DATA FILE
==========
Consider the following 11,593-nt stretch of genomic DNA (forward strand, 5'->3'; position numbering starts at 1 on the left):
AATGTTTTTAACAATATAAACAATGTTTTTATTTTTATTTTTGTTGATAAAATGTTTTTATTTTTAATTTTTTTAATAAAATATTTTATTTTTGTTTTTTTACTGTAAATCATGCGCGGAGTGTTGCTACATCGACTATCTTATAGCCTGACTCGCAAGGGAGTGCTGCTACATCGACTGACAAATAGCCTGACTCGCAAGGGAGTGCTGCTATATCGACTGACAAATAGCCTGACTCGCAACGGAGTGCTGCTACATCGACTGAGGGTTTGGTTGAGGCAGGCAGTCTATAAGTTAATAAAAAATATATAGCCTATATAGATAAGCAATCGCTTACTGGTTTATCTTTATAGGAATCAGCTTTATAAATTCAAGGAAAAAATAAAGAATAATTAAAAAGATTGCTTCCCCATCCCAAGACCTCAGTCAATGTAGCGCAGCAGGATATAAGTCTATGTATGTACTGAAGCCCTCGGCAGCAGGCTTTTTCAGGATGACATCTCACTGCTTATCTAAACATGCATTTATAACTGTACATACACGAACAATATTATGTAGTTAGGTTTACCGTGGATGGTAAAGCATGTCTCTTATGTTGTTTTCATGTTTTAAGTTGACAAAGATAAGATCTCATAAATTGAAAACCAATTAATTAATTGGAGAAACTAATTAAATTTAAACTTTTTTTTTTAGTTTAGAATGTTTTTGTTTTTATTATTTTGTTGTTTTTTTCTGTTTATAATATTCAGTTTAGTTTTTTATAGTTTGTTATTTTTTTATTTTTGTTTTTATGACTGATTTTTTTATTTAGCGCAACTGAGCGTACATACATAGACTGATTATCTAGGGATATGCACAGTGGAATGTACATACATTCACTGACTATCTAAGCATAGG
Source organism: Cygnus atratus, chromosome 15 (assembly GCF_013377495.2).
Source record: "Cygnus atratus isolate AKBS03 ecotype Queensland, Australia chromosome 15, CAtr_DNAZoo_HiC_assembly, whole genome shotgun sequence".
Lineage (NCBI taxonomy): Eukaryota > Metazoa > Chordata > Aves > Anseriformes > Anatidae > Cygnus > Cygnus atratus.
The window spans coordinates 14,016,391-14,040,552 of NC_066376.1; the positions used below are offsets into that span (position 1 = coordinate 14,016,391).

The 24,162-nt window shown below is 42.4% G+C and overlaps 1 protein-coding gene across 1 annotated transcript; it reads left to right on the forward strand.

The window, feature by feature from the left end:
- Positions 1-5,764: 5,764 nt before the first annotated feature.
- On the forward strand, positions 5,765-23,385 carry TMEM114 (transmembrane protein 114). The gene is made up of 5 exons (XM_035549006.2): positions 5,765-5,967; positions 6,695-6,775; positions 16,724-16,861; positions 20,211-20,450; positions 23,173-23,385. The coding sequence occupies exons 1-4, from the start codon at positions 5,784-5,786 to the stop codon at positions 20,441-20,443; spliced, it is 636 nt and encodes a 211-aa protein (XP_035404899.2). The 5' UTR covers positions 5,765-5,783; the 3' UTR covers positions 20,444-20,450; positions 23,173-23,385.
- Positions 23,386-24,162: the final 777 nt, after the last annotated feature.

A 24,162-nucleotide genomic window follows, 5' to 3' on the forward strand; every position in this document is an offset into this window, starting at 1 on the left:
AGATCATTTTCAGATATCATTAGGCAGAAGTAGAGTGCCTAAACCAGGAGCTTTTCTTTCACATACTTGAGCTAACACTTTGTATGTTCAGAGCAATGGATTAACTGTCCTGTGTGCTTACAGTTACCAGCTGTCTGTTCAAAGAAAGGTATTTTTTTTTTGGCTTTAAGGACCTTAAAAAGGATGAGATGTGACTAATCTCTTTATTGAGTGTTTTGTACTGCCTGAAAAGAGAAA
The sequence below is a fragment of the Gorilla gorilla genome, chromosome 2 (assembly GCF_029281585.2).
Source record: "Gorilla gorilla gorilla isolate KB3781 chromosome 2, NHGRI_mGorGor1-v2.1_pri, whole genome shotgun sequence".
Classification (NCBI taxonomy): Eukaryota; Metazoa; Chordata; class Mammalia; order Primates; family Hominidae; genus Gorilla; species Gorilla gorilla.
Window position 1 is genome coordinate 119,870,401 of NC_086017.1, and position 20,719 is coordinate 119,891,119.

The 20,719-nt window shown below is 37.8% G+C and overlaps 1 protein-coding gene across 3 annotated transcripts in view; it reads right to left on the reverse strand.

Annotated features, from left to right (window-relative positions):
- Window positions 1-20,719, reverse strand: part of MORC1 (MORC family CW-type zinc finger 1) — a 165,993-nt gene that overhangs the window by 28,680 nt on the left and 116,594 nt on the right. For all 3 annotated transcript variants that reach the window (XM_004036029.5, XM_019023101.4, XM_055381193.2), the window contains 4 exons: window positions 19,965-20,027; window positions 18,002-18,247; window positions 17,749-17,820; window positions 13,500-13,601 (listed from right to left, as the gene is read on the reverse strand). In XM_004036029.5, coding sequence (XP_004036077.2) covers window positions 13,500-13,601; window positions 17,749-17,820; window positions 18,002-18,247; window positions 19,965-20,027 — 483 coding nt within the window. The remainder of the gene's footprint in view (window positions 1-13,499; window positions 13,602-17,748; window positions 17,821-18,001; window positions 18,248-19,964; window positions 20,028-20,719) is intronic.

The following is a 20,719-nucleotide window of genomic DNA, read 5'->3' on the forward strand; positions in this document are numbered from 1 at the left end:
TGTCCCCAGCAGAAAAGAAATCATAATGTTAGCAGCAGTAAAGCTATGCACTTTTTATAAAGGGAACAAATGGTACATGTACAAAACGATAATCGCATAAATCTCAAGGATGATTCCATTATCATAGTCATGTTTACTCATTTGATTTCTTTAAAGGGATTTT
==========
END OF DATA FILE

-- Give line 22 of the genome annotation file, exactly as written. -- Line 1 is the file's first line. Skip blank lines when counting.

TGTCCCCAGCAGAAAAGAAATCATAATGTTAGCAGCAGTAAAGCTATGCACTTTTTATAAAGGGAACAAATGGTACATGTACAAAACGATAATCGCATAAATCTCAAGGATGATTCCATTATCATAGTCATGTTTACTCATTTGATTTCTTTAAAGGGATTTT